Monica Bucciarelli, Robert Mackiewicz, Phil Johnson-Laird and I recently published a new paper in the Journal of Cognitive Psychology describing a theory of how children use mental simulations and gestures to reason about simple algorithms, such as reversing the order of items in list. Here’s a link to the paper, and here’s the abstract:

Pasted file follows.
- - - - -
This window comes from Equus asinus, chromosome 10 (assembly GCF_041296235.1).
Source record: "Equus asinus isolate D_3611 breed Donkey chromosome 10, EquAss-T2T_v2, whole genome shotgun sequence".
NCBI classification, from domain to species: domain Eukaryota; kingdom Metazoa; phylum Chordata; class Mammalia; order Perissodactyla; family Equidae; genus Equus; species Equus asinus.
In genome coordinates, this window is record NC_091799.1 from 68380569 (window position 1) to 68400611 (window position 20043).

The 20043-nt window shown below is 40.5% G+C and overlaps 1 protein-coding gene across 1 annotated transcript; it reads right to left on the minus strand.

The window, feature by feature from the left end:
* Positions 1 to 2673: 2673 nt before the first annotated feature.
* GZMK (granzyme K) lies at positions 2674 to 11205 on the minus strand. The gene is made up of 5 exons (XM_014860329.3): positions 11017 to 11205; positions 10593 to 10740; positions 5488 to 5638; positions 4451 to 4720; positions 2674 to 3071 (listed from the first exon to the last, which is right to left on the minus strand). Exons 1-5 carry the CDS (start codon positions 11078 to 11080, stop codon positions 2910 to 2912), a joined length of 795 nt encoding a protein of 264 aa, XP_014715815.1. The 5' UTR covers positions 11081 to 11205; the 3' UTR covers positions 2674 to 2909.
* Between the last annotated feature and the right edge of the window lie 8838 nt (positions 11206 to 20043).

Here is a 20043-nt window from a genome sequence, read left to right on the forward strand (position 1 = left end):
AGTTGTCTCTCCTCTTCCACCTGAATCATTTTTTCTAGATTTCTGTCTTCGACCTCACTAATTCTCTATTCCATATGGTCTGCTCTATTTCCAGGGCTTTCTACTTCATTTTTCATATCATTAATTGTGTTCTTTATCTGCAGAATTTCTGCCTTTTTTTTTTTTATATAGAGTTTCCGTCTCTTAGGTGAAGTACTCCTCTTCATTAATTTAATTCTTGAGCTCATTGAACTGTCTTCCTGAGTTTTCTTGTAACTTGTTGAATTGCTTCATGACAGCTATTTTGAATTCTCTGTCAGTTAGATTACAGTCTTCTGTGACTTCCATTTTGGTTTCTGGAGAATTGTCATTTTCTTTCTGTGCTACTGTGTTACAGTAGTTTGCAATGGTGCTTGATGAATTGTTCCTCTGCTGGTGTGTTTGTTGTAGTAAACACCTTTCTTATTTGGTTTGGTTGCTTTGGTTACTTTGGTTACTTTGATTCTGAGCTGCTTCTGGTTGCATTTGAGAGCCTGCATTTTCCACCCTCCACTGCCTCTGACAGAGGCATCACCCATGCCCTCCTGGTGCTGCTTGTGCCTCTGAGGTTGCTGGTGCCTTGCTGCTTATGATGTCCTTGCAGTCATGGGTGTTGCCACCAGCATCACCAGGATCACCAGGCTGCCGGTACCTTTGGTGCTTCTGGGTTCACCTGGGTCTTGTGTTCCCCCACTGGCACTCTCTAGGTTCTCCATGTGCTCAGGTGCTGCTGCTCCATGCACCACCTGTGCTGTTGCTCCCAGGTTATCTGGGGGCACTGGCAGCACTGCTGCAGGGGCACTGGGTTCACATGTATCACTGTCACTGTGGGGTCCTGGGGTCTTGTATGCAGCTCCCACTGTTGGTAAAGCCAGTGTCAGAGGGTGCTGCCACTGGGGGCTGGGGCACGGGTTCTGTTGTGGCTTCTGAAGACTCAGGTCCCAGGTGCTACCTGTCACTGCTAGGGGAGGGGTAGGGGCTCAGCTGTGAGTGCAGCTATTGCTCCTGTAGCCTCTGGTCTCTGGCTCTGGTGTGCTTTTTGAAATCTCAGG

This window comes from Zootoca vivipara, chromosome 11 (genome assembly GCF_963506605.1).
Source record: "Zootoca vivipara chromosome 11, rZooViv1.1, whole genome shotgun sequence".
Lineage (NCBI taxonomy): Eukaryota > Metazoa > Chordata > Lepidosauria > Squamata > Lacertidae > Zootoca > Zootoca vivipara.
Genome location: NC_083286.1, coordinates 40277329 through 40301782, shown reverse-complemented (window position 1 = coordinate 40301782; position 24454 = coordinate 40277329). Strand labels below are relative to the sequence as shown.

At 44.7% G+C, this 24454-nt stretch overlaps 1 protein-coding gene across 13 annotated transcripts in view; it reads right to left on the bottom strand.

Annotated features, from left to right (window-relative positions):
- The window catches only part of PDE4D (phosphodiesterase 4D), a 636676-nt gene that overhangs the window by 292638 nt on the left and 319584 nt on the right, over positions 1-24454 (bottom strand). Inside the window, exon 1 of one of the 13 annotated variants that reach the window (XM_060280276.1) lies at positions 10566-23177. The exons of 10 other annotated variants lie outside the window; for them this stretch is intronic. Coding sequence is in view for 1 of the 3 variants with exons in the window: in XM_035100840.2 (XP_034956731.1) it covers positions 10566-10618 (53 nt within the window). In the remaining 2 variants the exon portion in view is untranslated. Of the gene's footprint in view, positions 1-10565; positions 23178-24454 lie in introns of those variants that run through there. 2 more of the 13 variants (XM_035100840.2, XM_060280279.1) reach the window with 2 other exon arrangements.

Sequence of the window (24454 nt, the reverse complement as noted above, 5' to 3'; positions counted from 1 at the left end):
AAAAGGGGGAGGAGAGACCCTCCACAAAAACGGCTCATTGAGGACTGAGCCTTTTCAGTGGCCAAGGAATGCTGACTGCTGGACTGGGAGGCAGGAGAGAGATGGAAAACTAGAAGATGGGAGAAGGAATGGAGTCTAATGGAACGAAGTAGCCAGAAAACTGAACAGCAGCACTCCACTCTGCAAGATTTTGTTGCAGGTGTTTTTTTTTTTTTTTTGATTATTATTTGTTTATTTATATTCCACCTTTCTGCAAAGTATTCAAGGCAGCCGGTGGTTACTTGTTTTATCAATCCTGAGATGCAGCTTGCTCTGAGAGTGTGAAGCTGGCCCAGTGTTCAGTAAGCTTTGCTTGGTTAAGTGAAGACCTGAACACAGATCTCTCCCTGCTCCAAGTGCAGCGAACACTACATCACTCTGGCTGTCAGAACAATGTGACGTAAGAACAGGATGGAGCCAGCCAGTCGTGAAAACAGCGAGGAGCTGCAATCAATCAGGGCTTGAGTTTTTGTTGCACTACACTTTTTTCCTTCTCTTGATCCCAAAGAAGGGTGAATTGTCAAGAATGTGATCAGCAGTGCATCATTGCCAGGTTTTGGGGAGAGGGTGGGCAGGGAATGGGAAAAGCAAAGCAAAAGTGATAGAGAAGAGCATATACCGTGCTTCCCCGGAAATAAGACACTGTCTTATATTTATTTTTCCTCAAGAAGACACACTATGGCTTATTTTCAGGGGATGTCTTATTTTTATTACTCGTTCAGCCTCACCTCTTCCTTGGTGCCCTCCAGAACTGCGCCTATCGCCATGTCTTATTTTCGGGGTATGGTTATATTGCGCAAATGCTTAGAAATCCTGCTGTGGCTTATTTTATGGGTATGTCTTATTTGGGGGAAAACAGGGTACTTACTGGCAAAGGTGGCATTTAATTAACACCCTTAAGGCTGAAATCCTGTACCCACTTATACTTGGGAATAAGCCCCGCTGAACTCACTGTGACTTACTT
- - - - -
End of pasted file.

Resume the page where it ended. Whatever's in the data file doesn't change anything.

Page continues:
Experiments showed that children are able to create algorithms, that is, sequences of operations that solve problems, and that their gestures help them to do so. The theory of mental models, which is implemented in a computer program, postulates that the creation of algorithms depends on mental simulations that unfold in time. Gestures are outward signs of moves and they help the process. We tested 10-year-old children, because they can plan, and because they gesture more than adults. They were able to rearrange the order of 6 cars in a train (using a siding), and the difficulty of the task depended on the number of moves in minimal solutions (Experiment 1). They were also able to devise informal algorithms to rearrange the order of cars when they were not allowed to move the cars, and the difficulty of the task depended on the complexity of the algorithms (Experiment 2). When children were prevented from gesturing as they formulated algorithms, the accuracy of their algorithms declined by13% (Experiment 3). We discuss the implications of these results.